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Inflammaging: Age and Systemic, Cellular, and Nuclear Inflammatory Biology in Older Adults.

Systemic inflammation is associated with increasing age. Yet, there are limited data about the association between age and systemic inflammation within older adults, and whether older age is also associated with cellular and nuclear signaling markers of inflammation. In community-dwelling older adults (N=262, 60-88 years), systemic levels of C-reactive protein (CRP), interleukin-6 (IL-6), and soluble tumor necrosis factor receptor II (sTNF-RII); levels of toll-like receptor-4 (TLR-4) stimulated monocytic production of IL-6 and tumor necrosis factor alpha (TNF); and resting nuclear levels of activated nuclear factor kappa B (NF-κB) and signal transducer and activator of transcription (STAT1, STAT3, STAT5) were evaluated. Adjusting for demographic and clinical factors, multivariate linear regression tested the association between age and each inflammatory marker. Age was positively associated with increased levels of IL-6 and sTNF-RII (p's<0.05), and with increases in STAT1, STAT3, and STAT5 activation (p's<0.05). However, no relationship was found between age and CRP, TLR-4-stimulated IL-6/TNF-production, or NF-κB. Within a community-dwelling sample of older adults, older age is associated with increases in STAT activation along with increases of systemic inflammatory cytokines. In older adults, heterogeneity in age-related increases in inflammatory disease risk may be related to individual variability in inflammation.

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A novel STAT3 inhibitor, HJC0152, exerts potent antitumor activity in glioblastoma.

Aberrant expression and activation of signal transducer and activator of transcription 3 (STAT3) is implicated in several malignancies, including glioblastoma, and is correlated with poor outcomes in patients with glioblastoma, rendering STAT3 a potential therapeutic target. However, few STAT3 inhibitors have been approved for clinical use. We recently developed an orally active small-molecule compound with anti-STAT3 activity, HJC0152. This study aimed to test the effect of this novel drug on glioblastoma cell lines, and provide possibility to improve clinic prognosis of patients with glioblastoma in the future. In the present study, we aimed to determine the effects of HJC0152 on the growth, proliferation, and chemosensitivity of glioblastoma cell lines and xenograft tumors. We found that HJC0152 inactivated STAT3 via inhibiting phosphorylation of the Tyr705 residue. , HJC0152 suppressed the proliferation and motility of glioblastoma cells, induced apoptosis, and enhanced the chemosensitivity of glioblastoma cells. Furthermore, HJC0152 inhibited the growth of glioblastoma xenograft tumors . This study provides a rationale for developing HJC0152 as a STAT3-targeting therapy for treating human glioblastoma in the future.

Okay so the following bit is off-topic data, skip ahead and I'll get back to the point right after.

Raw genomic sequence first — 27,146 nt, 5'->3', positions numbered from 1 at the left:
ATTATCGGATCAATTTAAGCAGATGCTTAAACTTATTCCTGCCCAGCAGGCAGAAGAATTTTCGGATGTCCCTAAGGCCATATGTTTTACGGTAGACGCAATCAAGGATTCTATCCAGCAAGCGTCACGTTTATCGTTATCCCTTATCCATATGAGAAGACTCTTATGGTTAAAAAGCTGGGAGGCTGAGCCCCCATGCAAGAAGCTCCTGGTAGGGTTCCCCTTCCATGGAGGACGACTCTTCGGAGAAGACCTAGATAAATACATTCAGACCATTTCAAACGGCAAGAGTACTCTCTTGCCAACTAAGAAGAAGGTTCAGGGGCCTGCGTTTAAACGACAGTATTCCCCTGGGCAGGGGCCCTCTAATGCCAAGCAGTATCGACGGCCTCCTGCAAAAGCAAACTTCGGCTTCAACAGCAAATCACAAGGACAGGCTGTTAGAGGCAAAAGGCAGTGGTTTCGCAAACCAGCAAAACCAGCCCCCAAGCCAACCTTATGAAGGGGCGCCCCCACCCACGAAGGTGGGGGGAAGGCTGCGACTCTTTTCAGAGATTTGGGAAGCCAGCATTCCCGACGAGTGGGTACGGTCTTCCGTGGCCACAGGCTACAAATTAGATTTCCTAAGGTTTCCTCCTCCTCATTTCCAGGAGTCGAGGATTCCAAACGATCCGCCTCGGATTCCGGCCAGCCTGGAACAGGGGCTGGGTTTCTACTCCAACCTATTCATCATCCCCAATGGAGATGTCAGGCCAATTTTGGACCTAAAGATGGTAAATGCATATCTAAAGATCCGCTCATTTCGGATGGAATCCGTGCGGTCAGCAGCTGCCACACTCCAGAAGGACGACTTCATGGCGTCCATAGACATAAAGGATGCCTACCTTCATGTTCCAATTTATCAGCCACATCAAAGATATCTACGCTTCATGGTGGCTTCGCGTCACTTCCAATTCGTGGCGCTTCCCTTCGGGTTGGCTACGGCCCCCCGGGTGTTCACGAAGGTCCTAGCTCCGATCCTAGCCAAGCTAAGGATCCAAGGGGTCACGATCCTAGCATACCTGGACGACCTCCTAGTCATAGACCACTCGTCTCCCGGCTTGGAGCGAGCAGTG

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Spinal IL-33/ST2 signaling mediates chronic itch in mice through the astrocytic JAK2-STAT3 cascade.

Interleukin-33 (IL-33) and its receptor ST2 contribute to spinal glial activation and chronic pain. A recent study showed that peripheral IL-33 plays a pivotal role in the pathogenesis of chronic itch induced by poison ivy. However, how IL-33/ST2 signaling in the spinal cord potentially mediates chronic itch remains elusive. Here, we determined that St2 substantially reduced scratching behaviors in 2,4-dinitrofluorobenzene (DNFB)-induced allergic contact dermatitis (ACD) as well as acetone and diethylether followed by water-induced dry skin in mice. Intrathecal administration of the neutralizing anti-ST2 or anti-IL-33 antibody remarkably decreased the scratching response in DNFB-induced ACD mice. Expression of spinal IL-33 and ST2 significantly increased in ACD mice, as evidenced by increased mRNA and protein levels. Immunofluorescence and in situ hybridization demonstrated that increased expression of spinal IL-33 was predominant in oligodendrocytes and astrocytes, whereas ST2 was mainly expressed in astrocytes. Further studies showed that in ACD mice, the activation of astrocytes and increased phosphorylation of signal transducer and activator of transcription 3 (STAT3) were markedly attenuated by St2 . Intrathecal injection of Janus Kinase 2 Inhibitor AG490 significantly alleviated scratching behaviors in ACD mice. rIL-33 pretreatment exacerbated gastrin-releasing peptide (GRP)-evoked scratching behaviors. This increased gastrin-releasing peptide receptor (GRPR) expression was abolished by St2 . Tnf-α upregulation was suppressed by St2 . Our results indicate that the spinal IL-33/ST2 signaling pathway contributes to chronic itch via astrocytic JAK2-STAT3 cascade activation, promoting TNF-α release to regulate the GRP/GRPR signaling-related itch response. Thus, these findings provide a potential therapeutic option for treating chronic pruritus.